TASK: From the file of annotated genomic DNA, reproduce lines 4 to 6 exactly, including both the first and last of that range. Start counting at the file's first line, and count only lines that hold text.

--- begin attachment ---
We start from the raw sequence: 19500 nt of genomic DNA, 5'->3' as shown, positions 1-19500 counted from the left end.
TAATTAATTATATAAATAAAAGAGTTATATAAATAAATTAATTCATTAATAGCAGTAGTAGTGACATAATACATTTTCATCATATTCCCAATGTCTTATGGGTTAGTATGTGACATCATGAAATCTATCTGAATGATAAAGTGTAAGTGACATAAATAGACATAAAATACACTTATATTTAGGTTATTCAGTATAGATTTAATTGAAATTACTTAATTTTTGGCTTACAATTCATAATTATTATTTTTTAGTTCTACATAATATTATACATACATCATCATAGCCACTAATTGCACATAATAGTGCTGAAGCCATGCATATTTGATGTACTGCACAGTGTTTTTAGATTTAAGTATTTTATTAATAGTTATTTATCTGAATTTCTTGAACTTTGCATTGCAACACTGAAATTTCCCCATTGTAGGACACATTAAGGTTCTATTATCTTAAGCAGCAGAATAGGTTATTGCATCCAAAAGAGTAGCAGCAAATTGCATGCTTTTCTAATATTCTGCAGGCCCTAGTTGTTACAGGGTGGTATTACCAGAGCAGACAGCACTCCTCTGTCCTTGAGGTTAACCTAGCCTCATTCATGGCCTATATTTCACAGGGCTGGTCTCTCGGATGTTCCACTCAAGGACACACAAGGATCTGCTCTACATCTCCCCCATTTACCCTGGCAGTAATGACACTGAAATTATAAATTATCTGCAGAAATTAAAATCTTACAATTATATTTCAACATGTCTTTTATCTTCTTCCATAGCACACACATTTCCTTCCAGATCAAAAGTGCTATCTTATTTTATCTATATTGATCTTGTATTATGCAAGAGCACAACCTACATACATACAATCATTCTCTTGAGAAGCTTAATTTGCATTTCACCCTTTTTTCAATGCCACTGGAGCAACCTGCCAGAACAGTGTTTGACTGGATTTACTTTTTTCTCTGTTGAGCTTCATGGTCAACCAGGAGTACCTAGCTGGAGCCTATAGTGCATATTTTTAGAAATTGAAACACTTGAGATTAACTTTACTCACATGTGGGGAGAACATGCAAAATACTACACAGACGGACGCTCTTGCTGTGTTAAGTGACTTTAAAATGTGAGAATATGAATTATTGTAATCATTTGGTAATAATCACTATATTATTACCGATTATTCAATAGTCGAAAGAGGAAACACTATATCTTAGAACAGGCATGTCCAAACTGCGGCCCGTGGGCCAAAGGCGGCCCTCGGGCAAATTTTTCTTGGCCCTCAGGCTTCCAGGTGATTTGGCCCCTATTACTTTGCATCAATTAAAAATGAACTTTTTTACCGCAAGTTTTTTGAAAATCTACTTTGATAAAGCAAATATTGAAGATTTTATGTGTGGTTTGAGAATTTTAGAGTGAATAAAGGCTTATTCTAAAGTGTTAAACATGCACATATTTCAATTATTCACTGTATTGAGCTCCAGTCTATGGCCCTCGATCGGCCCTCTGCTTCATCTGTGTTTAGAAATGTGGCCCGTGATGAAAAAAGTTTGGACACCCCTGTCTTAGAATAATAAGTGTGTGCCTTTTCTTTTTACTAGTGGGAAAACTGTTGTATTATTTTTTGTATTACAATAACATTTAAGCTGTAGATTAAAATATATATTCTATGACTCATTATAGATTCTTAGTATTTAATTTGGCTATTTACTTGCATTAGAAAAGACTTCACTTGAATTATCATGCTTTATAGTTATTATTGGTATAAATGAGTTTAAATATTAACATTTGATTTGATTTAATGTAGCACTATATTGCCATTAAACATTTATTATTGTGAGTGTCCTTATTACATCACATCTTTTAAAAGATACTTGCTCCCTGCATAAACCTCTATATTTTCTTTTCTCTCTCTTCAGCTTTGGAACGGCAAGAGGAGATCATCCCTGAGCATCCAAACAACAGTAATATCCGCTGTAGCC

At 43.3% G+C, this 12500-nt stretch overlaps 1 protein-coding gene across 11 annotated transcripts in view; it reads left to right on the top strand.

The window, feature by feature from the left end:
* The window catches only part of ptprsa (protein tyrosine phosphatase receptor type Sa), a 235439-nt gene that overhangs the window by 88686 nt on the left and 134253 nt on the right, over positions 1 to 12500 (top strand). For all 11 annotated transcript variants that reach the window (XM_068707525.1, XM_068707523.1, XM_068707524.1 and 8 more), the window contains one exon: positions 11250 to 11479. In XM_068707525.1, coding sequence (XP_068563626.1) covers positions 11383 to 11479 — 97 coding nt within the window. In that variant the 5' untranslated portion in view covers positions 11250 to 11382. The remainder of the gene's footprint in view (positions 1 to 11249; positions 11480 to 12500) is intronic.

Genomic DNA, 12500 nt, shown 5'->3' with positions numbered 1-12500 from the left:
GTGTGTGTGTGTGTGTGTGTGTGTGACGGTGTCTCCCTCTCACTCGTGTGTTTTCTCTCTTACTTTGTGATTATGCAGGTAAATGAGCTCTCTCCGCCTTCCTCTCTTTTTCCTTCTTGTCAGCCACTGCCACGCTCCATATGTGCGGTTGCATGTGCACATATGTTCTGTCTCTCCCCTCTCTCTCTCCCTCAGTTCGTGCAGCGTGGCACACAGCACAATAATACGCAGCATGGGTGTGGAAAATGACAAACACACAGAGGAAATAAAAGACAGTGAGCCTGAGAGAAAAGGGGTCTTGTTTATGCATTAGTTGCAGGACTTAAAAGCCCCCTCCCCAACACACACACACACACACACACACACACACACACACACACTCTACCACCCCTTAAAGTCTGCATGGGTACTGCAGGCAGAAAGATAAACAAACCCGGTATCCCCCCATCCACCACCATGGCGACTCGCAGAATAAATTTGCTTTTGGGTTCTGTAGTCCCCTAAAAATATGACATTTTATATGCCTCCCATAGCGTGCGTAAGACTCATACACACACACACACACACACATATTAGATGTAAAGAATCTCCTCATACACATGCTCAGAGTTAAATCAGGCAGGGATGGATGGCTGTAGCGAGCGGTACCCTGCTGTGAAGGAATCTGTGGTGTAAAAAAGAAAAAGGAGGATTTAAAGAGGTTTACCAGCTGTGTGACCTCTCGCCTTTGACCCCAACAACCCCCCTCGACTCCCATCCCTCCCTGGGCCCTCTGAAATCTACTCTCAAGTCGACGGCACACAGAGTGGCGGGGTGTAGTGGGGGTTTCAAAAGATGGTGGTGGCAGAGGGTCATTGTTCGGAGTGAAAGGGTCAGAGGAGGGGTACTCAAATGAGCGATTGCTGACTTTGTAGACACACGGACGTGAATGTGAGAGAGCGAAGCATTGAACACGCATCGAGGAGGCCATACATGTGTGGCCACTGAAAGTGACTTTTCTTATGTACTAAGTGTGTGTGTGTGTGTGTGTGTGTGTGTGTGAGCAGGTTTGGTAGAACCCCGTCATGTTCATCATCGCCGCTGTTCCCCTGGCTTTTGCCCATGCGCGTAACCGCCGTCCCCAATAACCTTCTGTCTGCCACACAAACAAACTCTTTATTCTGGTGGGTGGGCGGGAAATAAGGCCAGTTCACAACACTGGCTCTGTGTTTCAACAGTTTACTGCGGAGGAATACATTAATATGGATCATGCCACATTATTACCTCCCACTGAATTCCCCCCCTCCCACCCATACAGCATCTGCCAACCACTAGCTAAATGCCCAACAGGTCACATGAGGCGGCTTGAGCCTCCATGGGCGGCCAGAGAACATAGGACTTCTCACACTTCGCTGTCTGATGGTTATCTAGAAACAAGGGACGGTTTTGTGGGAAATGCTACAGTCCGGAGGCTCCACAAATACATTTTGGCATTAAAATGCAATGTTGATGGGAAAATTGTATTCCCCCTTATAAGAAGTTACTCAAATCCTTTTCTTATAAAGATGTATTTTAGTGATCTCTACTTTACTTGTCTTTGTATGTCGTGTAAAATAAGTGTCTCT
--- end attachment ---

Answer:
The window, feature by feature from the left end:
* The window catches only part of ptprsa (protein tyrosine phosphatase receptor type Sa), a 235439-nt gene that overhangs the window by 88686 nt on the left and 134253 nt on the right, over positions 1 to 12500 (top strand). For all 11 annotated transcript variants that reach the window (XM_068707525.1, XM_068707523.1, XM_068707524.1 and 8 more), the window contains one exon: positions 11250 to 11479. In XM_068707525.1, coding sequence (XP_068563626.1) covers positions 11383 to 11479 — 97 coding nt within the window. In that variant the 5' untranslated portion in view covers positions 11250 to 11382. The remainder of the gene's footprint in view (positions 1 to 11249; positions 11480 to 12500) is intronic.

Genomic DNA, 12500 nt, shown 5'->3' with positions numbered 1-12500 from the left: